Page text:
Τρίτη, 27 Μαρτίου 2012

A new Minoan palace

Archaeologist Amanda Kelly was ever so kind to send me the following picture of a really neat modern Minoan "palace". Her friend Conor Trainor is actually the person to deserve the credit of discovering this lost treasure - I know I have both to warmly thank for giving me permission to publish the photograph and supplying relative information. 




According to Conor, this new Minoan palace lies in Vyronas, Athens, on Formionos str. 


This is actually one of those cases when words actually fail me in the attempt to describe this masterpiece. I wouldn't really know where to begin: the bright red of the Minoan columns dazzles me. 


I'll limit myself to pointing out two elements that should not go unnoticed: 


1. the two columns on the right are evidently free-standing - perhaps a hint at some religious use of the place?


2. the indented facade - an unmistakable feature of any true Minoan palace. 


Try to ignore the trash cans in the foreground. They are but an inept element of modern Greece...






As Amanda put it, this is an aesthetic treat!

Σάββατο, 24 Μαρτίου 2012

Modern Minoan I

This is a block of flats in Herakleion, on Averof str., an excellent example of Minoan influence on modern Greek architecture - a subject very close to my heart which I intend to explore more. 

Over the ground floor, which is used for modern shops, there are three floors of houses and offices. The building has a three-sided facade, with a large balcony on each floor running on all sides. On the central side there is a recess veranda on each floor with Minoanising elements. The one on the first floor features two Minoan columns supporting an architrave with the characteristic Minoan discs symbolising wooden beam-ends. The verandas on the second and third floor are flanked by pilasters which support an architrave with a zone of running spirals, a very characteristic Minoan motif.

This part of the building's facade is directly influenced by Evavs' reconstructions in the palace of Knossos. Herakleion is of course so close to Knossos that such influences are to be expected. Still, it's always extremelly interesting to note the way modern architects incorporate such elements of ancient Greek architecture in modern constructions.










This post is entirely due to photographs very generously supplied by Greek archaeologist Flora Michelaki
Flora supplied a photograph of the building before its recent facade painting (and addition of a rather large advertising board) on which the relief zones on the verandas' architrave are better visible. She was also kind and generous to supply fresh photographs -taken only a few days ago- and give me permission to publish them here. 

Flora I can't thank you enough! 



Τρίτη, 20 Μαρτίου 2012

The Rhodes "Parthenon"





Though hard to believe, this colourful Parthenon-like building is actually a modern private residence somewhere on the island of Rhodes... 






The house evidently imitates an ancient temple both in construction and decoration.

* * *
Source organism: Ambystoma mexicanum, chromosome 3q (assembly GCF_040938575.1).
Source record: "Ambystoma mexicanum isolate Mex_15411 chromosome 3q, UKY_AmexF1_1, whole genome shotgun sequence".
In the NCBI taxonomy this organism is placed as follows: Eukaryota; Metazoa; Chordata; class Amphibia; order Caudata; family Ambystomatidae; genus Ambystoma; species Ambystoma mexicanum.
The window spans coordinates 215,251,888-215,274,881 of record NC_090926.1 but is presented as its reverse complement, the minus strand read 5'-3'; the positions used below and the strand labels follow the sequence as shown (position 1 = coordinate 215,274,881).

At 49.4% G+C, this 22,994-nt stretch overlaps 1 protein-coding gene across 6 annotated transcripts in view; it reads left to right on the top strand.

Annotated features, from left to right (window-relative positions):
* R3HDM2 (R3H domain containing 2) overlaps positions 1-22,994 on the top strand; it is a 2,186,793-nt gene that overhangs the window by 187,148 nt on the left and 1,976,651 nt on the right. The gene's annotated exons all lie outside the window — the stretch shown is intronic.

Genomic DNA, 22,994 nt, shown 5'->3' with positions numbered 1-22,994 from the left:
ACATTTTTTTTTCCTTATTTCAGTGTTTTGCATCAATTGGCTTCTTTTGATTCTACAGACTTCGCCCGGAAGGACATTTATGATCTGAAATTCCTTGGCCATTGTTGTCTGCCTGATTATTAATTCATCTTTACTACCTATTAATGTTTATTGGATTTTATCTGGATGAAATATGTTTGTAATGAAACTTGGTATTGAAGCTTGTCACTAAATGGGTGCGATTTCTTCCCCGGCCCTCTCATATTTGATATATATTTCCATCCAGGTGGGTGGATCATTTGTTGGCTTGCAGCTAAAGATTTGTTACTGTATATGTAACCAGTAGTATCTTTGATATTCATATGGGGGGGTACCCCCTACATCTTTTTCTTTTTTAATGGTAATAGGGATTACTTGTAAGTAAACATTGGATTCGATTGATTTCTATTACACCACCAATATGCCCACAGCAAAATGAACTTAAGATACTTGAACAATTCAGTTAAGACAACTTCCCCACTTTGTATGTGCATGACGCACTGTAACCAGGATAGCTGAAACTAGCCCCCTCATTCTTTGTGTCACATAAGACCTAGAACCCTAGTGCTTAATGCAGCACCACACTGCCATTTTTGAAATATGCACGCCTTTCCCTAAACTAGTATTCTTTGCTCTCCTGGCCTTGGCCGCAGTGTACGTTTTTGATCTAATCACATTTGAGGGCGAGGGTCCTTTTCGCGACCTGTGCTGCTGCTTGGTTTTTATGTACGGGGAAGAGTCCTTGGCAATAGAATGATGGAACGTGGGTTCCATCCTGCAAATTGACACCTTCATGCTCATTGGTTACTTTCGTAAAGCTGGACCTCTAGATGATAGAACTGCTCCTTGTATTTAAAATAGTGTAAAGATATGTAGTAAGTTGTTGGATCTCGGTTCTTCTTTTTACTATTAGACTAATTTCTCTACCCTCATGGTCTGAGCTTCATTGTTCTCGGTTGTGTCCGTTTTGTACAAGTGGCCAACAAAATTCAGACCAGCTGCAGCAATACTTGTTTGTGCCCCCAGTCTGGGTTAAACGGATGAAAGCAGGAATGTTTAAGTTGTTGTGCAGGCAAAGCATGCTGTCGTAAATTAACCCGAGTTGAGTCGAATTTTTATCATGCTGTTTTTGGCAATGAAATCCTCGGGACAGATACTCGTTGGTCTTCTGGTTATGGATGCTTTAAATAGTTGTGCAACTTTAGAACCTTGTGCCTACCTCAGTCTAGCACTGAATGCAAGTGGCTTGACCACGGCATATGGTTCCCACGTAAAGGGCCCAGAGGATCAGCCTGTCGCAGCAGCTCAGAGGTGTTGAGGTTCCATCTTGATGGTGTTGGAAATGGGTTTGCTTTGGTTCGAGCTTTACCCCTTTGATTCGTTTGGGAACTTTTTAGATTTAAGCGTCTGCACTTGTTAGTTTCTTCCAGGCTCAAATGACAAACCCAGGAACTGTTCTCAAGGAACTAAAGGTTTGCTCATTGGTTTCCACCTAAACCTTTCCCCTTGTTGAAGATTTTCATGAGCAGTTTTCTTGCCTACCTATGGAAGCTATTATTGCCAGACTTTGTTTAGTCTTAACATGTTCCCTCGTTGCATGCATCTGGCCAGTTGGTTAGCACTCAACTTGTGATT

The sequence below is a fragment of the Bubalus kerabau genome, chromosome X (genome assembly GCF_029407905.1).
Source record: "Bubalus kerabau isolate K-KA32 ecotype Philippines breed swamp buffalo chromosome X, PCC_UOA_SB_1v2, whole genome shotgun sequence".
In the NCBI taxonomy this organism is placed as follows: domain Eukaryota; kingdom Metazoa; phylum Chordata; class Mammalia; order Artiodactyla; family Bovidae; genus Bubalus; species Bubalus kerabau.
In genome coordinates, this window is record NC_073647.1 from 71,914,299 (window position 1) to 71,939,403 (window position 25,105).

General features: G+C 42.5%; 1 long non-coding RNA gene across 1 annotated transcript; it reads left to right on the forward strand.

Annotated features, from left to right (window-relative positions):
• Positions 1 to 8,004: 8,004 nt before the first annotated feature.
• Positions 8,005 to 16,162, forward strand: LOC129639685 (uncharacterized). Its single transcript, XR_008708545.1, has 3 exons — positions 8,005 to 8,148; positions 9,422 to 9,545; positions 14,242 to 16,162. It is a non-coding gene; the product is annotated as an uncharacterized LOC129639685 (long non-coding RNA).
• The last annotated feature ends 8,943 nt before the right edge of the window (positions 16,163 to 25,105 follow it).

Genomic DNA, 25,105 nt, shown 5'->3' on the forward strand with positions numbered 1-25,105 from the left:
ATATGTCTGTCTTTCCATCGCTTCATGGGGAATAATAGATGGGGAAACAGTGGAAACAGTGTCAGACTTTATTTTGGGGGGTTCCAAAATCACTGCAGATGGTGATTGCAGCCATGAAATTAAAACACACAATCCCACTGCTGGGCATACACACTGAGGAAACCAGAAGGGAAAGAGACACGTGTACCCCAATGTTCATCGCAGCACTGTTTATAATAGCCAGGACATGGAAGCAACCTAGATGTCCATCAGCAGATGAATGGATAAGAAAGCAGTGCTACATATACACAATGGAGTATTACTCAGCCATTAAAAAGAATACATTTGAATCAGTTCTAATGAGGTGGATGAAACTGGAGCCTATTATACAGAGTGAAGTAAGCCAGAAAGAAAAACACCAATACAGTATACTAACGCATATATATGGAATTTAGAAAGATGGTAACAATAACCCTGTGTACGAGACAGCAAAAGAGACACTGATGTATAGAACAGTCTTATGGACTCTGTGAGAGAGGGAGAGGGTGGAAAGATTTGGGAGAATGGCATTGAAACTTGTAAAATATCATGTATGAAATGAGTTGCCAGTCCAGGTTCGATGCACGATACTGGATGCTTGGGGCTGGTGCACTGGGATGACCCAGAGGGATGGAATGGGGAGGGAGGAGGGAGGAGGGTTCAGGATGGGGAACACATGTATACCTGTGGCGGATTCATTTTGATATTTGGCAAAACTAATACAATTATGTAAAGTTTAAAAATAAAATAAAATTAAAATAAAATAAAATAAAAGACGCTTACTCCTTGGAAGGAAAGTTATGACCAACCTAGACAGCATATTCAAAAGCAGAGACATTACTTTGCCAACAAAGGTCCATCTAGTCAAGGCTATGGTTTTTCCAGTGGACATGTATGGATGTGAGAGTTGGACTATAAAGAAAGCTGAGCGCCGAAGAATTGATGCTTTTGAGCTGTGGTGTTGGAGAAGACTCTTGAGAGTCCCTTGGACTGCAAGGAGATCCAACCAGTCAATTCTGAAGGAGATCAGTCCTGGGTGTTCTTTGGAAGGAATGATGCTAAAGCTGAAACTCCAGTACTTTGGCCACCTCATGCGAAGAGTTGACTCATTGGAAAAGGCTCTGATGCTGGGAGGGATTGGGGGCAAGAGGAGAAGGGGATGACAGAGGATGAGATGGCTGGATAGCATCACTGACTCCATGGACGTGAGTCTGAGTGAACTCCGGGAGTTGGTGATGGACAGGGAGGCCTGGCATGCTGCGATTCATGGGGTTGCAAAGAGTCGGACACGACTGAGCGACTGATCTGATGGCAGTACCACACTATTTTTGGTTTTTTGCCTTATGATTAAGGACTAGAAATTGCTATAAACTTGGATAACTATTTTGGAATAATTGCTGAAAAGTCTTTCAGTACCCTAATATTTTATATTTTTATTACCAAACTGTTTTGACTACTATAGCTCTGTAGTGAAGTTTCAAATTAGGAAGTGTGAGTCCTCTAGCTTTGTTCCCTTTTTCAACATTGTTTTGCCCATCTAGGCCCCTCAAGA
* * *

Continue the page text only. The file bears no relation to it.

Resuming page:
On the facade there are six pseudo-ionic columns supporting a dark red entablature with a frieze including different sized metopes and what seem to be very narrow triglyphs. There is an additional zone with five larger metopes and all this is topped by a fanciful pediment with figures in relief against a blue background. There is also a central palmette acroterion and two sphinxes on the corners.

Of course one cannot live on his love for ancient architecture - one has to have modern facilities as well, thus note the funny-looking front and side windows and the grey chimney on the side...




I wouldn't have much to say on the decoration, since I cannot easily discern the subjects on the metopes (cavalrymen probably from the Parthenon frieze, are a valid hypothesis) neither do I recognise the prototype for the composition on the pediment.


The only existing work of ancient art I can safely identify is the votive relief of a youth crowning himself found in Sounio (460 B.C.). A replica rests on the left edge of the frieze of the Rhodes Parthenon.


(National Archaeological Museum, Sounio, 460 B.C.)




A final photo of the Rhodes "Parthenon" under construction








All photographs reproduced here are by the spitoskylo blog HERE and HERE
More on the original Sounio relief, here and here



Τρίτη, 13 Μαρτίου 2012

Greece - The Crisis Years III - the archaeologists' appeal

This is rather different from what I usually publish, still very much related to the Greek crisis and very much related to Greek archaeology. 


I reproduce here the International Appeal of the Association of Greek Archaeologists in support of the proper protection of the Greek Cultural Heritage against the cuts required by the IMF and forced by the Greek government


You may read the appeal below and visit the following links on Facebook and in the home-page of the Association of Greek Archaeologists
Feel free to distribute. 


******







International Appeal of the Association of Greek Archaeologists
Support Greek Cultural Heritage against IMF Cuts


If monuments had a voice of their own, they would tell us what has been going on in Greece in the past two years. In the name of the global economic crisis and with the IMF acting as a Trojan Horse, austerity measures have been undermining public services, welfare State and social cohesion. Democracy and national dignity are under attack.

Monuments have no voice, they have us.
We, the 950 Greek Archaeologists, civil servants working in the Hellenic Ministry of Culture, are fighting against the destruction of both our country and our cultural heritage, because of the policies dictated by the IMF and the Troika.


The Greek Archaeological Service is not overstuffed, nor are we being overpaid. We serve in order to protect our cultural heritage and monuments, all over Greece, facing constant lack of funding and personnel, dedicated to the pursuit of scientific knowledge and to access to culture as a public good. Our scientific work has won international recognition. For more than 170 years we have been organizing excavations, studying Greek civilization, organizing Museums not with stolen antiquities but with well-documented exhibits, restoring monuments, organizing educational programs and helping bringing together Ancient culture and modern art.